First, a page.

And the Starter is…

WRITTEN BY GREG.

Newly acquired lefty starter Jonathan Sanchez.

The Kansas City Royals announced today the acquisition of left handed starter Jonathan Sanchez from the San Francisco Giants in exchange for CF Melky Cabrera.  Also thrown in was minor league left hander Ryan Verdugo.

General Manager Dayton Moore made no efforts to hide what was on his plate heading into the offseason:  Acquire a quality starting pitcher.  He essentially ruled out obtaining said pitcher by way of free agency and instead suggested going the route of a trade.  The 2011 free agent class is thin and that alone would likely push the price-to-value ratio into a place the Royals were not prepared to go.

There were rumors swirling that Atlanta was keenly interested in CF Lorenzo Cain and/or RF Wil Myers in exchange for right hander Jair Jurrjens.  That price, even with IF Martin Prado thrown in, was too steep for Moore to pull the trigger on.  Thank God he didn’t .  Jurrjens is a #3 to #4 pitcher when healthy, but he doesn’t strike any one out and gives up a few too many hits in my book.

That was Thursday.  Now today, the news of trading for Sanchez comes to us.  Let’s look at this from a few different angles to evaluate the trade.

The Prize

Sanchez is a quality left handed starter, which in of itself is valuable to most teams in the majors.  He has flaws and the largest of those is his command.  For a franchise that has publicly stated the elimination of walks is the primary focus for 2012 and beyond (and cost pitching coach Bob McClure his job), the trade for Sanchez is a little puzzling.  He has walked 4.8 batters / 9 innings, an appalling rate.  This is definitely bad.

But how do you mitigate walks?  Four ways:  1) Induce groundballs for double plays, 2) Strike batters out at an equally high rate, 3) Give up few base hits, 4) Give up few extra base hits.

Sanchez is a fly ball pitcher, which while it fits into Kauffman Stadium’s dimensions, doesn’t alleviate the extra base runners.  He does, however, excel in the other categories.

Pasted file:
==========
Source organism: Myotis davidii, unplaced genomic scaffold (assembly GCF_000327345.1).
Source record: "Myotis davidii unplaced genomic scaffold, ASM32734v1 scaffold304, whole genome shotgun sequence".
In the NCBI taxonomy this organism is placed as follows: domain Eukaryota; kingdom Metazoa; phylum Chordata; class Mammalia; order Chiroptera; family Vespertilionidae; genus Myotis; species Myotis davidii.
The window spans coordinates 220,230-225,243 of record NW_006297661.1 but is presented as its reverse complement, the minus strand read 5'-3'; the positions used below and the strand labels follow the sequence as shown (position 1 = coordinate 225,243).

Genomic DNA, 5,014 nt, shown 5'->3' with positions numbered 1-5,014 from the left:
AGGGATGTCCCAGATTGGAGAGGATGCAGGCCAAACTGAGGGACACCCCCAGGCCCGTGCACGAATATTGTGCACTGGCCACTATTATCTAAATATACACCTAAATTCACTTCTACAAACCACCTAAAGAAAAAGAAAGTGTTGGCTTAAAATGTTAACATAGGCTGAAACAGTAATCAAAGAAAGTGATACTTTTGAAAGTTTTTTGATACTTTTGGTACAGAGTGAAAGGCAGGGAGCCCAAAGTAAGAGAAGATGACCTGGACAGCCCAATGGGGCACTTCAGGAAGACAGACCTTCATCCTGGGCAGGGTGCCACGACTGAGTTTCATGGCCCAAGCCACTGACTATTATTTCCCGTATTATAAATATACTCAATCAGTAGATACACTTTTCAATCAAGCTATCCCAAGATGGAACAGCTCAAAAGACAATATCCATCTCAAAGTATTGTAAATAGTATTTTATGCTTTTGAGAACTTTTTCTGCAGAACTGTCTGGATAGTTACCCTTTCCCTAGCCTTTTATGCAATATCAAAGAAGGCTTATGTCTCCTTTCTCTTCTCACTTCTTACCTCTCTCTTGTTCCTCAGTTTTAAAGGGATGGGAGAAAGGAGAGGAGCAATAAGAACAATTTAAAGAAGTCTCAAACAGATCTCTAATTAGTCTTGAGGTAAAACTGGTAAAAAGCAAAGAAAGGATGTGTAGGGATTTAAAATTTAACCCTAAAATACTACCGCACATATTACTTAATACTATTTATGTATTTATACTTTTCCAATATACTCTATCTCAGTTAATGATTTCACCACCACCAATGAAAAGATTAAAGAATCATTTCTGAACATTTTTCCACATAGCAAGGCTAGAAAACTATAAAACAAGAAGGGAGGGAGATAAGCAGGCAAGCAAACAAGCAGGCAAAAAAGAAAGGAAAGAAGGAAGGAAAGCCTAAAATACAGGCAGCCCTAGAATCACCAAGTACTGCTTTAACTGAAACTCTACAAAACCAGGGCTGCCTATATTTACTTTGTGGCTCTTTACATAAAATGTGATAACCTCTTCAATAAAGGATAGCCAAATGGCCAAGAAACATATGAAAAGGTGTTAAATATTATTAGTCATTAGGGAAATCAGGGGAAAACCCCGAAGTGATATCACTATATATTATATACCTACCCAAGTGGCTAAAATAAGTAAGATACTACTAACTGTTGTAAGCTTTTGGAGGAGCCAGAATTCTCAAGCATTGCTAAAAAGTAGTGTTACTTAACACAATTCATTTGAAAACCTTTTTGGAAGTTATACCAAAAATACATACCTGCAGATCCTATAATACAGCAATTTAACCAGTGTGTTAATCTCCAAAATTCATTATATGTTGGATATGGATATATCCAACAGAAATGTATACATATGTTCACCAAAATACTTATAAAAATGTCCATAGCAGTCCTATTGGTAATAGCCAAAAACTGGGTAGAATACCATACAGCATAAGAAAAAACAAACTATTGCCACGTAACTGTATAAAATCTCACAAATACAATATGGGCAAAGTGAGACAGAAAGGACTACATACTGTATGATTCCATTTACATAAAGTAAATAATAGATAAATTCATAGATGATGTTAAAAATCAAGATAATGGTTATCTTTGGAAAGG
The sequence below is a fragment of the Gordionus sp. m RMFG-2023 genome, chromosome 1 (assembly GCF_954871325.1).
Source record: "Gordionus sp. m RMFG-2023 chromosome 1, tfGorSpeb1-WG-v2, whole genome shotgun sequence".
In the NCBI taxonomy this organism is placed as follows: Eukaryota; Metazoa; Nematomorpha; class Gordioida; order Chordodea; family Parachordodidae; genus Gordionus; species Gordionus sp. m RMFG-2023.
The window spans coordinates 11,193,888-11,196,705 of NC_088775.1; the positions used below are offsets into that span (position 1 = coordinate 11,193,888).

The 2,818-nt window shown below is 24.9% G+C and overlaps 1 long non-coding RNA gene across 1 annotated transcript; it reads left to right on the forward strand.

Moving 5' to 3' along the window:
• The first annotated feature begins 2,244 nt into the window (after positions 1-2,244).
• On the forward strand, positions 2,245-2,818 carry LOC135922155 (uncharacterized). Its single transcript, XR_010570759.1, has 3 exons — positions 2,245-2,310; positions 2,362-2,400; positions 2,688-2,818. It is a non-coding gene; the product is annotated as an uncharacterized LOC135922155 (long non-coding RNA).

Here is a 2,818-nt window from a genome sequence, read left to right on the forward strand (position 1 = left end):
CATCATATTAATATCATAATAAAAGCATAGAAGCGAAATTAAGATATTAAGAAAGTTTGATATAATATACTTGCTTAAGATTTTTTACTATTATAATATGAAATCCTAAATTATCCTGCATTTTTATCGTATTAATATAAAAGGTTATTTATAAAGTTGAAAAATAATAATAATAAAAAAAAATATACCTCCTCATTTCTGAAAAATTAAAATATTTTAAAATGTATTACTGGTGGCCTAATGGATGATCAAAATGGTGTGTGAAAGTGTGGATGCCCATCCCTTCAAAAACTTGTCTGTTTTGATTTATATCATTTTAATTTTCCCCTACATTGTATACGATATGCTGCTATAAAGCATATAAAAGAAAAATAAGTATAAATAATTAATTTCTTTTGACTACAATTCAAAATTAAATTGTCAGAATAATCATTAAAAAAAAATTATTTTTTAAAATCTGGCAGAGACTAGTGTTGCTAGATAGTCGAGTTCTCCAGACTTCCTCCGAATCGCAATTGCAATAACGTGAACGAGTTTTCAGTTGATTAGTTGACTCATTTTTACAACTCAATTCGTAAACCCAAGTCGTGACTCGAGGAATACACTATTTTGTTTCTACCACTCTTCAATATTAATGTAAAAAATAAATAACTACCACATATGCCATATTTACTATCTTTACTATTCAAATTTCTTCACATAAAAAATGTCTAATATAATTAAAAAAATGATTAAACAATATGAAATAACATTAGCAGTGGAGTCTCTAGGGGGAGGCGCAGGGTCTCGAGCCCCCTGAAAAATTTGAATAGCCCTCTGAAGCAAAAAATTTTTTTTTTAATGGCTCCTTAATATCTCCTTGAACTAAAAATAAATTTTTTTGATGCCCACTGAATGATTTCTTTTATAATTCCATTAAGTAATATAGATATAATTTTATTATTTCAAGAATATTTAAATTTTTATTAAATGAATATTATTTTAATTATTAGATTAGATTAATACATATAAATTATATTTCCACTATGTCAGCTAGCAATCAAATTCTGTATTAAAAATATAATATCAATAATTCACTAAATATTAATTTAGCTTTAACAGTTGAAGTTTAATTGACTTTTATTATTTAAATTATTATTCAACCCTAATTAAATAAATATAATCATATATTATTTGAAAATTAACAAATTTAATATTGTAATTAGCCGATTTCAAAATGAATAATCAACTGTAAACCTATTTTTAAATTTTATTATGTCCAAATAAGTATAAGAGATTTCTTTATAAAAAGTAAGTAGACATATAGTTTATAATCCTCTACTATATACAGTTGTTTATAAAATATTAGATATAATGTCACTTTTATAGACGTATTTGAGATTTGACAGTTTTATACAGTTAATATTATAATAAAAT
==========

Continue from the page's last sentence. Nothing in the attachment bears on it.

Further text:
In the Giants’ World Series run in 2010, Sanchez led the league free passes (96), but he also led the majors in hits allowed per 9 innings, or 6.6.  That is ridiculously low.  For his career, it is a scant 7.7 hits / 9.  For comparison purposes, Roy Halladay (8.7), Cliff Lee (8.9),  C.C. Sabathia (8.3), and Josh Beckett (8.2) are all worse than Sanchez.

And for points 3 and 4, consider Sanchez’s triple slash line for his career (batting average / on base percentage / slugging percentage):

.231 / .333 / .377

Granted, this is in the National League, where pitchers hit.  But it illustrates not only the low batting average aspect, but also the lack of power against him.  A player with this career line would be benched, demoted, or waived.  Yes, the OBP is respectable, but we’ve conceded that already (walks).

There will be some work needed to possibly hone in his command and hit the strike zone more often, but on the surface, Sanchez looks to be a solid #3 type, with potential to be a #2 if he decreases his walks.  This is a guy who has a no-hitter to his credit, and a change in scenery and a good defense behind him might mean an easy transition to the AL.

The Price

Melky Cabrera was signed in December of 2010 to a $1.25M deal that drew the ire of nearly every Royals fan, especially after just signing blogosphere whipping boy Jeff Francoeur that same week.  Not to mention this was before landing Cain in the Greinke-to-Milwaukee deal days after the Winter Meetings.

I was in the group.  By season’s end, I could only stand and cheer for the Melk Man.

Melky plays a below-average center field, but his bat turned into a weapon.  He famously had 201 hits, the first Royal to do so since the offensive heyday of 2000.  He also had 18 homers, 44 doubles, drove in 87, stole 20 bases, and sadly walked very little.

He was blocking Cain’s arrival in KC, as he hit .312 / .380/ .497 at Omaha, and by all accounts, plays a good CF.  I was concerned we’d lose Cain in a bit trade, but instead, we get to enjoy him for a few years on the cheap.